I felt God speaking to me during this time in a way that I had never felt before. More precious than a coin or a sheep, I realized that I had the very image of God engraved on me. I began to understand that he saw me as an adopted son, even though I was more used to seeing myself as a Christian orphan. The whole Bible seemed to shout a message to me: God, who at the dawn of creation knew that loving humanity would one day mean dying for us, did it anyway. That’s how precious we are to him.

I had never fully understood this truth before. It either passed me by or never took root properly. I had missed it, despite all the sermons I had attended and all the books I had read. I had been so busy volunteering for churches, singing songs and do all the christian stuff that I had never fully opened my heart to the fact that I was that loved and that precious to God. I knew I loved God, but I didn’t trust him enough to believe he would come back for me seventy times seven (Matthew 18:22). My theological mindset, regarding sin, was tthree strikes and you’re out – even though I knew it wasn’t biblical. Now I realize that God is telling me, “No, it’s actually seventy-seven times seven, and even more after that.


It took me many years to fully realize and accept the grace of God that I received the day I became a Christian. I became a pastor of a church, and although I thought I had it in mind and in my heart, it turns out that I had no idea how many reservations were buried inside me. I loved God, and even though I thought I knew everything about the cross, my heart was riddled with fear and insecurity.

He won’t let us take the place of a slave when he says we are his children.

Interestingly, what I’ve learned from working in churches is that regardless of age, life stage, or experience, at some point we all worry about not being enough or too broken to be loved by God and others. . It seems that no one – from the smartest kid in class to the most anointed worship leader on stage – is exempt from the fears and worries that the human heart can conjure up. And what I also realized is that what we believe about our God-given identity is the most important factor in how we respond. Either we believe we are an adopted child of God or we are a spiritual orphan. It’s one or the other.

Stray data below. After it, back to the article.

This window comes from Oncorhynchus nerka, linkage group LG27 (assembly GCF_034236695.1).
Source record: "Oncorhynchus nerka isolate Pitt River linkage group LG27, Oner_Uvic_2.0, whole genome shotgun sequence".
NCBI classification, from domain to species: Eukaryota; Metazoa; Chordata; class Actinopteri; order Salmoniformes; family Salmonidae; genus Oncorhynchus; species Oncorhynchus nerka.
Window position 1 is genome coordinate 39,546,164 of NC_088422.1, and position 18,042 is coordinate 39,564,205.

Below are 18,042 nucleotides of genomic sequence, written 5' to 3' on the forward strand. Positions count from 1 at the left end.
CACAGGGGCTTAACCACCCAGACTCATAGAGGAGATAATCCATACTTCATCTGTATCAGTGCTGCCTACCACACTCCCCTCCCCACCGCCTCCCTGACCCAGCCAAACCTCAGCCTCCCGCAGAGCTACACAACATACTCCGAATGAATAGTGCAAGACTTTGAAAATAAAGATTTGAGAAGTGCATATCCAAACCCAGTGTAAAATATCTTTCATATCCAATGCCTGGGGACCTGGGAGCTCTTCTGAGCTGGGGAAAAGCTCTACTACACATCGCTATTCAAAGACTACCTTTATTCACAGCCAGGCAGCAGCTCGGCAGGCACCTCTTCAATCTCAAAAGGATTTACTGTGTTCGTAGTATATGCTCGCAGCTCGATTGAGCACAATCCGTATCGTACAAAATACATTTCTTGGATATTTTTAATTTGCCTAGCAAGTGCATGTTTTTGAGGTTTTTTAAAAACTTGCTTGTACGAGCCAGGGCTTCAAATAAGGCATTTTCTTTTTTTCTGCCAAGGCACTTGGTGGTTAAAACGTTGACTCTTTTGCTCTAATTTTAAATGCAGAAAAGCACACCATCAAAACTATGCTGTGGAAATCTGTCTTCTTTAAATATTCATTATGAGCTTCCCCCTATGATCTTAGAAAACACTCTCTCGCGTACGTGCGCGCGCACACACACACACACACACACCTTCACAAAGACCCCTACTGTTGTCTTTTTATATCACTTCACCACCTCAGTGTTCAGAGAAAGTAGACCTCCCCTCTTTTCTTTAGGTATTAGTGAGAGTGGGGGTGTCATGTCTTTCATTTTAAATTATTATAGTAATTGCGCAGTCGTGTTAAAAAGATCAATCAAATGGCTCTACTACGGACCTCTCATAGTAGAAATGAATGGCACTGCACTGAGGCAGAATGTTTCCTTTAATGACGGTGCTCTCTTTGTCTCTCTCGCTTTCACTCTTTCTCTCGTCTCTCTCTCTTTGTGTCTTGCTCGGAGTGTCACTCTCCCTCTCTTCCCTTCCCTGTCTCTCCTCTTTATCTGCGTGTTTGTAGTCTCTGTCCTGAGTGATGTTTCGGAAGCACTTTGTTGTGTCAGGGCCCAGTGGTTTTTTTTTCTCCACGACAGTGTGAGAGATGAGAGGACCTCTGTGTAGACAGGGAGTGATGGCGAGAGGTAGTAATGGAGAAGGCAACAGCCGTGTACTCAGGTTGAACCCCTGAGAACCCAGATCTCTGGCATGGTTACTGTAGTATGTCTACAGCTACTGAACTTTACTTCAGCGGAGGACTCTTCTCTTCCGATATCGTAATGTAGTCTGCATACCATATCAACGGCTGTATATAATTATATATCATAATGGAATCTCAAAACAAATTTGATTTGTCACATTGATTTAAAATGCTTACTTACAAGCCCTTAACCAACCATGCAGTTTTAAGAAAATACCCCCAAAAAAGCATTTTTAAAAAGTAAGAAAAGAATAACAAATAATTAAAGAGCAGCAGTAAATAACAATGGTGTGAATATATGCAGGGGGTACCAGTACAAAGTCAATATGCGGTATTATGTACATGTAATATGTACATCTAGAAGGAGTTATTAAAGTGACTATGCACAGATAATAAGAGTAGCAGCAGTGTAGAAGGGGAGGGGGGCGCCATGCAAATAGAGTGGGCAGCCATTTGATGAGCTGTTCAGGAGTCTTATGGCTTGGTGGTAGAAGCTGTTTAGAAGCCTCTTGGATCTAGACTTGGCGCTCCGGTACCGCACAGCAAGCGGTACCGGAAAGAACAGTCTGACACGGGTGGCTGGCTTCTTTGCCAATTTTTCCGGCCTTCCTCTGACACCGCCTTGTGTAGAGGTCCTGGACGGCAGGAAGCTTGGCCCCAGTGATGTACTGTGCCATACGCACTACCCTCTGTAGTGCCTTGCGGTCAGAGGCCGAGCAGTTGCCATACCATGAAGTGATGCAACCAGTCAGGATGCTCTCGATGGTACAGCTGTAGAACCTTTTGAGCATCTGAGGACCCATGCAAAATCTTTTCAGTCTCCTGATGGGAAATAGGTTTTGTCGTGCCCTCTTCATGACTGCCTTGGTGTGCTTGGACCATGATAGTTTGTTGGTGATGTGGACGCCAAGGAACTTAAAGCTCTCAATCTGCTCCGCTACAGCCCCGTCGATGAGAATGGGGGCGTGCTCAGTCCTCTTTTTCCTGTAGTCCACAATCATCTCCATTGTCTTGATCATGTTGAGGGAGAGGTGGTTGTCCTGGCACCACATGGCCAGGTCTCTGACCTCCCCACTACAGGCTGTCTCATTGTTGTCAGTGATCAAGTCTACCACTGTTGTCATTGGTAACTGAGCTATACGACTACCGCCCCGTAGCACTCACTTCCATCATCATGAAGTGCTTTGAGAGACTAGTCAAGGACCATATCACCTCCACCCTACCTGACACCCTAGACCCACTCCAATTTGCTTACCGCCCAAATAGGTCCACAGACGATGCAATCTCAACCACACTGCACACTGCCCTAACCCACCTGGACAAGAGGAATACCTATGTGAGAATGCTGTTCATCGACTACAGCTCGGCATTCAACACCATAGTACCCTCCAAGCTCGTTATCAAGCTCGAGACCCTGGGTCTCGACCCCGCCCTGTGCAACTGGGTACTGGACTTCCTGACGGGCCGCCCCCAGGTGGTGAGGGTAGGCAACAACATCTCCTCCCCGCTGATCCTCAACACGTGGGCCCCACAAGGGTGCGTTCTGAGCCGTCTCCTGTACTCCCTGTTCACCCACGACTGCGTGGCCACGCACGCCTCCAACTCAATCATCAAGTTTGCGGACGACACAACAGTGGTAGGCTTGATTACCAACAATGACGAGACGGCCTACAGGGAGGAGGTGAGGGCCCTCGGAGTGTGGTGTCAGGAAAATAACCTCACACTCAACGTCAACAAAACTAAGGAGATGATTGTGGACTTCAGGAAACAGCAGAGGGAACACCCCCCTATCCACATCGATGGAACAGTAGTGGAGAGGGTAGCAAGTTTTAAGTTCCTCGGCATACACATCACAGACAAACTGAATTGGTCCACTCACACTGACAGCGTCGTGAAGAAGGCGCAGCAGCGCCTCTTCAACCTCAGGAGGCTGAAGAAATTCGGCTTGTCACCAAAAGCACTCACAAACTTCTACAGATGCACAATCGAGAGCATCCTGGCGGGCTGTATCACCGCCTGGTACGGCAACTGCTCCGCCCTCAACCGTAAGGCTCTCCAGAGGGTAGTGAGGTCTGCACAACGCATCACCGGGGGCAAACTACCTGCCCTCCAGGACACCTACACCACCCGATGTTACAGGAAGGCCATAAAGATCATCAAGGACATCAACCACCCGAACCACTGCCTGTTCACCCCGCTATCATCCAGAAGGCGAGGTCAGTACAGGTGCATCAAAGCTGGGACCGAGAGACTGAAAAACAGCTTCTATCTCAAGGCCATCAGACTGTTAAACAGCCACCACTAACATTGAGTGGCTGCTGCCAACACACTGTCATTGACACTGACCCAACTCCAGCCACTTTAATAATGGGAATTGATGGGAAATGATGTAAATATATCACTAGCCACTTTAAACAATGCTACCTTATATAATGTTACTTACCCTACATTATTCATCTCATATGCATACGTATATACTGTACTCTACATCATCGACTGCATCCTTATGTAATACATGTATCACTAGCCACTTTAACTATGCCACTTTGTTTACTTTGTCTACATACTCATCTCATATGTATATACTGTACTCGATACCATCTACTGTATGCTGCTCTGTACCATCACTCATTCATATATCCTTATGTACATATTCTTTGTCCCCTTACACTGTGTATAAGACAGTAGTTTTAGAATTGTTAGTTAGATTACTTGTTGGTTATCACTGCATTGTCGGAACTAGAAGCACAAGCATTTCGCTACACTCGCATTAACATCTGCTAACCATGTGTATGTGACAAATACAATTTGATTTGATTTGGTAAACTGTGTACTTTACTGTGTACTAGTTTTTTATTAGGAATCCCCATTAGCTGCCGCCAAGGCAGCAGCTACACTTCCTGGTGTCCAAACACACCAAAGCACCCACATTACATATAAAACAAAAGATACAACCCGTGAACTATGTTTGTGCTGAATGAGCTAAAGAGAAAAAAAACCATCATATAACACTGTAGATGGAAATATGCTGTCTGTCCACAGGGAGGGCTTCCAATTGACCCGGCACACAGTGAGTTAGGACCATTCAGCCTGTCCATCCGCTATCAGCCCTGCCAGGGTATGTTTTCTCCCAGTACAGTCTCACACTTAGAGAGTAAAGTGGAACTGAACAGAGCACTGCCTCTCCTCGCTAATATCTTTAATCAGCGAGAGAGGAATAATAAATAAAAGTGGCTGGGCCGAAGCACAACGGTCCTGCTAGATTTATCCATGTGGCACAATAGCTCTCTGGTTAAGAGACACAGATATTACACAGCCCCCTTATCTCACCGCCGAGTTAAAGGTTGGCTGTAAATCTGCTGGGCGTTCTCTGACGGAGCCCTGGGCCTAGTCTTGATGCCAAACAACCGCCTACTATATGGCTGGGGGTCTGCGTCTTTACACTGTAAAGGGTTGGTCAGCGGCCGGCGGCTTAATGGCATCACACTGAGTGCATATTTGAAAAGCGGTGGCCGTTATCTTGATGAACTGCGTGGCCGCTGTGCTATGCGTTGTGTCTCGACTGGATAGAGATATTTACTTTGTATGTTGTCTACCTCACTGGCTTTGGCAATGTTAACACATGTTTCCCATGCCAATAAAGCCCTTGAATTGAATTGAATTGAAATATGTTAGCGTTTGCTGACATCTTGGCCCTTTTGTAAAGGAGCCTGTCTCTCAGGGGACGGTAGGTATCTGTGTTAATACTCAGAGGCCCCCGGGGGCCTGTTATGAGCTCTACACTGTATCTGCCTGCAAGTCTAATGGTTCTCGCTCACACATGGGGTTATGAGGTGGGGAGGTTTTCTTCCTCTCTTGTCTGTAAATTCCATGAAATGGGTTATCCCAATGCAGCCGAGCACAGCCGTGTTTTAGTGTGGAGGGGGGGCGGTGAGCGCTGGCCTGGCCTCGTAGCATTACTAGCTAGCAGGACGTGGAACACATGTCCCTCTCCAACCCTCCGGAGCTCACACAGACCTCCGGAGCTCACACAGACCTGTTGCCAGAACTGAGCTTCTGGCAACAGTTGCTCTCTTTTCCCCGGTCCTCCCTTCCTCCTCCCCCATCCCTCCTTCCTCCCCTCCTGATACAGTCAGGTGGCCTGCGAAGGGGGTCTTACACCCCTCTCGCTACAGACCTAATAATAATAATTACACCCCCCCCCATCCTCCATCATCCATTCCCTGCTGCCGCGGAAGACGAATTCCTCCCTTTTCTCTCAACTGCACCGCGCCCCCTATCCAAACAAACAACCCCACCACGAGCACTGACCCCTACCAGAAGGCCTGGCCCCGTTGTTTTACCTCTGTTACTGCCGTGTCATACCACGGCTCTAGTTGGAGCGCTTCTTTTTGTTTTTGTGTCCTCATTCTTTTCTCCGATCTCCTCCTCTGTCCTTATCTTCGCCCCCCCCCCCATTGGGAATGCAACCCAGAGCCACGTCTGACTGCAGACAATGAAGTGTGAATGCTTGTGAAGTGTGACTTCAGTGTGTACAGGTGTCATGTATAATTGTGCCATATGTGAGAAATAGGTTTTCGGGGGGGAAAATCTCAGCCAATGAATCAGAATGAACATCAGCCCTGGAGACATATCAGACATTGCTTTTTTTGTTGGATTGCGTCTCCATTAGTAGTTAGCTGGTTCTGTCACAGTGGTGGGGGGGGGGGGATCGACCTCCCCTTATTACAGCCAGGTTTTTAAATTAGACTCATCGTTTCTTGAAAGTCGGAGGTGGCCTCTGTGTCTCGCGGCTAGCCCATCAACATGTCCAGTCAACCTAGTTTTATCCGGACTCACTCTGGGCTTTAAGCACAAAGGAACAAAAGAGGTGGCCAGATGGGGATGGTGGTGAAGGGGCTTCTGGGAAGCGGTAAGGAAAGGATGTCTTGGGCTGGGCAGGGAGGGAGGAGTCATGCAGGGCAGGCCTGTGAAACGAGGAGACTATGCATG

God is who he says he is; loving, patient and kind. It is he who breathed life into the universe and united each of us in his mother’s womb (Psalm 139:13). When you believe in it, it changes everything. When we see that we are what God says we are, we can accept the restoration that comes from him; we can accept the parentage ring that he places on our finger. We see that we are no longer spiritual orphans and do not have to figure it all out on our own.

There is no need to protect ourselves or hoard what we can to survive when we understand this truth. Our value is not in how many people like our social media posts or show up at our birthday party. We don’t need to medicate ourselves with drinks, pornography, or food to feel good or valued. His words about us – those of no one else – determine our worth. And because we are so precious in his eyes, we are not allowed to diminish ourselves in front of him. He will not let us take the place of a slave when he says we are his children. We are fully restored, fully valued, recognized in heaven and on earth as God’s adopted and chosen child. This truth was the antidote to all the fears I had clung to.

Road Father House-book

The “What Happened Next?” question became a decade-long march to my eternal home, with the Father by my side, living as an adopted spiritual son of God – the kind Romans 8 is about. sons and daughters of God think about life differently. They think of money differently, because they know God owns everything anyway. They think about their future from a position of safety in it, not a fear of the unknown. They know the stage belongs to Jesus, so they don’t have to fight for their place in the spotlight. They have peace, because they trust in the love of a good Father for them. That’s what the Christian life is really about. This is where we realize we’re not just saved from something, but also for Something.

Amanda P. Whitten